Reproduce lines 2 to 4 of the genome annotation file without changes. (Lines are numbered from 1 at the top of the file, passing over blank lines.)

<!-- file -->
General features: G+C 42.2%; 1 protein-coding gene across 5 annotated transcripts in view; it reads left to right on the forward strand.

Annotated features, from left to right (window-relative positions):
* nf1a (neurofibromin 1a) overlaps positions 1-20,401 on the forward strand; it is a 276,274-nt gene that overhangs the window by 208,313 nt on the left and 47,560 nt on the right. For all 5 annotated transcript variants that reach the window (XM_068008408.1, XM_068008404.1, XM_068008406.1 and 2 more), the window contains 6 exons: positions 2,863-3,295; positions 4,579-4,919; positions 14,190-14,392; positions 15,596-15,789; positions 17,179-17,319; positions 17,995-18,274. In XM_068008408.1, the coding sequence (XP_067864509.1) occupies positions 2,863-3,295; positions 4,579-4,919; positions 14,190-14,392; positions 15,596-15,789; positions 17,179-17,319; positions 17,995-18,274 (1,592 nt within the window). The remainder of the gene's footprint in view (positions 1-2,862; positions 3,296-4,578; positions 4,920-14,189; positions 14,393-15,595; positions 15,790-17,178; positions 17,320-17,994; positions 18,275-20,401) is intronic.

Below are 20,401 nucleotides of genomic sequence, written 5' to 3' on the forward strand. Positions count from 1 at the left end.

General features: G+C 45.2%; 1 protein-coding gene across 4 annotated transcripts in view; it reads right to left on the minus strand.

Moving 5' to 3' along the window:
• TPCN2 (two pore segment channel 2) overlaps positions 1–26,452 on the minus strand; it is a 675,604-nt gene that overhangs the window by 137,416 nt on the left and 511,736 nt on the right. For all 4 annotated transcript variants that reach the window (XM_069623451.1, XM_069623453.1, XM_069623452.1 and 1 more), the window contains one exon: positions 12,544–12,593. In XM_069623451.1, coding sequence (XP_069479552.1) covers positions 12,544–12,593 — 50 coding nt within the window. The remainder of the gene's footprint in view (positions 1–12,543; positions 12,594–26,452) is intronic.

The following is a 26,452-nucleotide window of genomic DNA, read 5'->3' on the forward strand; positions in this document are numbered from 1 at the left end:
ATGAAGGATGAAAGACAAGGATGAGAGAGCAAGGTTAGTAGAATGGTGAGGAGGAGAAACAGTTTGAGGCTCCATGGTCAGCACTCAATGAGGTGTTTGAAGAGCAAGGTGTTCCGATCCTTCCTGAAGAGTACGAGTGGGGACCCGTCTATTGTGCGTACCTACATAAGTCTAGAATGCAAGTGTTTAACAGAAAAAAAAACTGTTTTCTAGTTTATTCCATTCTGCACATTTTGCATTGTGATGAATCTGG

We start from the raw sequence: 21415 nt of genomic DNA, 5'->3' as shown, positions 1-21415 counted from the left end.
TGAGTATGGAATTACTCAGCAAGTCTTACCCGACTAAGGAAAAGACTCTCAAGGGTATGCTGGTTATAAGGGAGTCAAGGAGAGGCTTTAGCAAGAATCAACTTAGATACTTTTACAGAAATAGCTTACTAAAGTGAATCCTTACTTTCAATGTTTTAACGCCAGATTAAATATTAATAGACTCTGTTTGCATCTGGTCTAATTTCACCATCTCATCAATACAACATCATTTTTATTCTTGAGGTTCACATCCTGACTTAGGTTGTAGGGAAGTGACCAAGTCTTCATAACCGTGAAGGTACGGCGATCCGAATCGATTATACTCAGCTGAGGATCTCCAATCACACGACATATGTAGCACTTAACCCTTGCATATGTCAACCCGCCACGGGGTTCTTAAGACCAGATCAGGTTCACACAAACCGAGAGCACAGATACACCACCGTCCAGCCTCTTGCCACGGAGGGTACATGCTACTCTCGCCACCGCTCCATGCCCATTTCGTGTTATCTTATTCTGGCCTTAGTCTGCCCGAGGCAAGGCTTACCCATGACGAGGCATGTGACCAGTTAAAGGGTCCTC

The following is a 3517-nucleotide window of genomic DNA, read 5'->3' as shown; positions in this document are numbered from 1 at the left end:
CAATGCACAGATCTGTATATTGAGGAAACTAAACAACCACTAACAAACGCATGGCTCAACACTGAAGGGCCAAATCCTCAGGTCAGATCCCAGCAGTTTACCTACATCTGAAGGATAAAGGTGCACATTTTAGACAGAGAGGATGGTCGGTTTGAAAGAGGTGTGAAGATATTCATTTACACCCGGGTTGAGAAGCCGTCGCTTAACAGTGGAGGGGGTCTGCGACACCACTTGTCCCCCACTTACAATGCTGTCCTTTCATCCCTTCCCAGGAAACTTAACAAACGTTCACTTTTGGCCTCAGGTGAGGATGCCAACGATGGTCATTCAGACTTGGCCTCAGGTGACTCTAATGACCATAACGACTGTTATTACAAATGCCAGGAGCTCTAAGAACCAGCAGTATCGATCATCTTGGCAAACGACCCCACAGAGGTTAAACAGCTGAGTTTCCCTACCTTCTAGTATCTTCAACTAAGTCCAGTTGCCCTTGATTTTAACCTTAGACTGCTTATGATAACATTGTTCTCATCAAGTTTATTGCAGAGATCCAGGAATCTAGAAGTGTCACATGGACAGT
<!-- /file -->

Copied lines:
Annotated features, from left to right (window-relative positions):
* nf1a (neurofibromin 1a) overlaps positions 1-20,401 on the forward strand; it is a 276,274-nt gene that overhangs the window by 208,313 nt on the left and 47,560 nt on the right. For all 5 annotated transcript variants that reach the window (XM_068008408.1, XM_068008404.1, XM_068008406.1 and 2 more), the window contains 6 exons: positions 2,863-3,295; positions 4,579-4,919; positions 14,190-14,392; positions 15,596-15,789; positions 17,179-17,319; positions 17,995-18,274. In XM_068008408.1, the coding sequence (XP_067864509.1) occupies positions 2,863-3,295; positions 4,579-4,919; positions 14,190-14,392; positions 15,596-15,789; positions 17,179-17,319; positions 17,995-18,274 (1,592 nt within the window). The remainder of the gene's footprint in view (positions 1-2,862; positions 3,296-4,578; positions 4,920-14,189; positions 14,393-15,595; positions 15,790-17,178; positions 17,320-17,994; positions 18,275-20,401) is intronic.

Below are 20,401 nucleotides of genomic sequence, written 5' to 3' on the forward strand. Positions count from 1 at the left end.